The above situation is shown in panel a) in the figure below. The cubes are denoted by blue squares (representing its array-based data) inset with a smaller red square (representing its coordinates and metadata). The 2-D cubes are stacked in a 3rd dimension labeled “sequence axis” which in the above example represents time.

However, let’s also say that the images represent tiles in a mosaic that, when combined, form a map of the sky much larger than the field of view of the instrument.
Thus the images represent adjacent regions of the sky.
In that case the cubes are not only ordered in time, but also along one of their spatial axes.
Another way of saying this is that the sequence axis is parallel to one of the cubes’ axes.
This cube axis is known as the “common axis”.
Let’s say in our example that the common axis is the 2nd axis.
Thus, we can also treat the data set as if it were a single image with a shape of `(512, 2048)`

.
See panel b) of the figure above.

Setting a common axis is optional and does not force the user to interact with the data as if it were in configuration b).
Instead `NDCubeSequence`

has different versions of its methods whose names are prefixed with `cube_like`

that account for the common axis and equivalent non-cube-like methods that do not.
This allows users to switch back and forth between configurations a) and b) as their use case demands without requiring the user to have two versions of the same data.
This flexibility makes `NDCubeSequence`

a powerful tool when handling complex N-D dimensional data described by different but comparable coordinate transformations.

### Initializing an NDCubeSequence#

To initialize the most basic `NDCubeSequence`

, all you need is a list of `NDCube`

instances.
Let’s say we have four 3-D NDCubes with shapes of `(4, 4, 5)`

and physical types of helioprojective longitude, latitude and wavelength.

## Click to see NDCubes instantiated for use in the following NDCubeSequence.

```
>>> import astropy.units as u
>>> import astropy.wcs
>>> import numpy as np
>>> from ndcube import NDCube, NDCubeSequence
>>> # Define data arrays.
>>> shape = (4, 4, 5)
>>> data0 = np.random.rand(*shape)
>>> data1 = np.random.rand(*shape)
>>> data2 = np.random.rand(*shape)
>>> data3 = np.random.rand(*shape)
>>> # Define WCS transformations. Let all cubes have same WCS.
>>> wcs = astropy.wcs.WCS(naxis=3)
>>> wcs.wcs.ctype = 'WAVE', 'HPLT-TAN', 'HPLN-TAN'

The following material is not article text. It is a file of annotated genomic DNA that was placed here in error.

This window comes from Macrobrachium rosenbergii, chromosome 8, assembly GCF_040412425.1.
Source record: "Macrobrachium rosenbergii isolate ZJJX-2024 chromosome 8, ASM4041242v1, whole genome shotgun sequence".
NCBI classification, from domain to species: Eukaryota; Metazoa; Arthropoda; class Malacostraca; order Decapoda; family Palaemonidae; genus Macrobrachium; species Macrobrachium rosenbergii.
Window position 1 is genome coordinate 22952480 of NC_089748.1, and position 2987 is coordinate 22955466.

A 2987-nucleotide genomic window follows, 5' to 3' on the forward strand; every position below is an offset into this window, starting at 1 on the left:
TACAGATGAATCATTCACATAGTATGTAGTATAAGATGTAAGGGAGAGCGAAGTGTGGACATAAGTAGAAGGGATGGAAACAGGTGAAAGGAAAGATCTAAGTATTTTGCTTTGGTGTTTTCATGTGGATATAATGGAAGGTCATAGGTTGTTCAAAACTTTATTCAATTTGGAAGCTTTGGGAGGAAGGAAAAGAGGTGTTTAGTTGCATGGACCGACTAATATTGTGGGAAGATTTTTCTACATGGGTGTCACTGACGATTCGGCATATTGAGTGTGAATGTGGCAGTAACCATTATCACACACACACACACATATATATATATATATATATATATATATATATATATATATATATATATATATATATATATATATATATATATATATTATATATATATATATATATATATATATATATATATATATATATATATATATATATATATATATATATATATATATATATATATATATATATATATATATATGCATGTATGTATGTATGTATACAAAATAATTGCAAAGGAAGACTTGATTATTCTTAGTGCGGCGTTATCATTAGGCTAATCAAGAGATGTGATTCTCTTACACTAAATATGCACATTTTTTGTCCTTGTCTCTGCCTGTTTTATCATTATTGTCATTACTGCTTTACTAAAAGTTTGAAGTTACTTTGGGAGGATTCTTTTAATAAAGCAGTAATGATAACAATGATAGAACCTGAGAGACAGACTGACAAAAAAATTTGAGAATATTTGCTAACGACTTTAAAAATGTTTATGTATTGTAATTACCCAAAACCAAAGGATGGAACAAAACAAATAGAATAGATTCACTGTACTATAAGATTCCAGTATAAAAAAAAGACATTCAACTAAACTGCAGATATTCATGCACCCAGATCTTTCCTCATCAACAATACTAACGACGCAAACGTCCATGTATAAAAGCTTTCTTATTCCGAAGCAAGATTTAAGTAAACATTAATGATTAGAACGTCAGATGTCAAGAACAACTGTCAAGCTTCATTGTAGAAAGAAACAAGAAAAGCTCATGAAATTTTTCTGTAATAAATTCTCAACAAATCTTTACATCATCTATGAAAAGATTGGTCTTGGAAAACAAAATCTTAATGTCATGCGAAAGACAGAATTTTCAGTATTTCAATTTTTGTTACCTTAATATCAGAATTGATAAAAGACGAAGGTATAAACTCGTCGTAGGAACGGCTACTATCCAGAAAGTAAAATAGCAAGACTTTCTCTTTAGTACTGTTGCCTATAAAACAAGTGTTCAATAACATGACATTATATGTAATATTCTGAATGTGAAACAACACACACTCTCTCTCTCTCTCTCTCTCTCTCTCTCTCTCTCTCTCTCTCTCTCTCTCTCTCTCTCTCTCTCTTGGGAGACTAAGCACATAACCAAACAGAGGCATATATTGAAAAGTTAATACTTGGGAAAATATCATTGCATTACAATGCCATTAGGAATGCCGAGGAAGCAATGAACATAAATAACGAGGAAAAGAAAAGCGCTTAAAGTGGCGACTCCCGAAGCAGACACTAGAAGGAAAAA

>>> wcs.wcs.cunit = 'Angstrom', 'deg', 'deg'
>>> wcs.wcs.cdelt = 0.2, 0.5, 0.4
>>> wcs.wcs.crpix = 0, 2, 2
>>> wcs.wcs.crval = 10, 0.5, 1
>>> # Instantiate NDCubes.
>>> cube0 = NDCube(data0, wcs=wcs)
>>> cube1 = NDCube(data1, wcs=wcs)
>>> cube2 = NDCube(data2, wcs=wcs)
>>> cube3 = NDCube(data3, wcs=wcs)
```

To generate an `NDCubeSequence`

, simply provide the list of `NDCube`

objects to the `NDCubeSequence`

class.

```
>>> my_sequence = NDCubeSequence([cube0, cube1, cube2, cube3])
```

We also have the option of providing some sequence-level metadata.
This is in addition to anything located in the `.meta`

objects of the NDCubes.

```
>>> my_sequence_metadata = {"Description": "This is some sample NDCubeSequence metadata."}
>>> my_sequence = NDCubeSequence([cube0, cube1, cube2, cube3], meta=my_sequence_metadata)
>>> my_sequence.meta
{'Description': 'This is some sample NDCubeSequence metadata.'}
```

The `NDCube`

instances are stored in `my_sequence.data`

while the metadata is stored at `my_sequence.meta`

.
If we wanted to define a common axis, we must set it during instantiation.
Let’s reinstantiate the `NDCubeSequence`

with the common axis as the first cube axis.

```
>>> my_sequence = NDCubeSequence([cube0, cube1, cube2, cube3], common_axis=0)
```

### Dimensions and physical types#

Analogous to `ndcube.NDCube.dimensions`

, there is also a `ndcube.NDCubeSequence.dimensions`

property for easily inspecting the shape of an `NDCubeSequence`

instance.

```
>>> my_sequence.dimensions
(<Quantity 4. pix>, <Quantity 4. pix>, <Quantity 4. pix>, <Quantity 5. pix>)
```

Slightly differently to `ndcube.NDCube.dimensions`

, `ndcube.NDCubeSequence.dimensions`

returns a tuple of `astropy.units.Quantity`

instances in pixel units, giving the length of each axis.
To see the dimensionality of the sequence in the cube-like paradigm, i.e. taking into account the common axis, use the `ndcube.NDCubeSequence.cube_like_dimensions`

property.

```
>>> my_sequence.cube_like_dimensions
<Quantity [16., 4., 5.] pix>
```

Equivalent to `ndcube.NDCube.array_axis_physical_types`

, `ndcube.NDCubeSequence.array_axis_physical_types`

returns a list of tuples of physical axis types.
The same IVOA UCD1+ controlled words are used for the cube axes.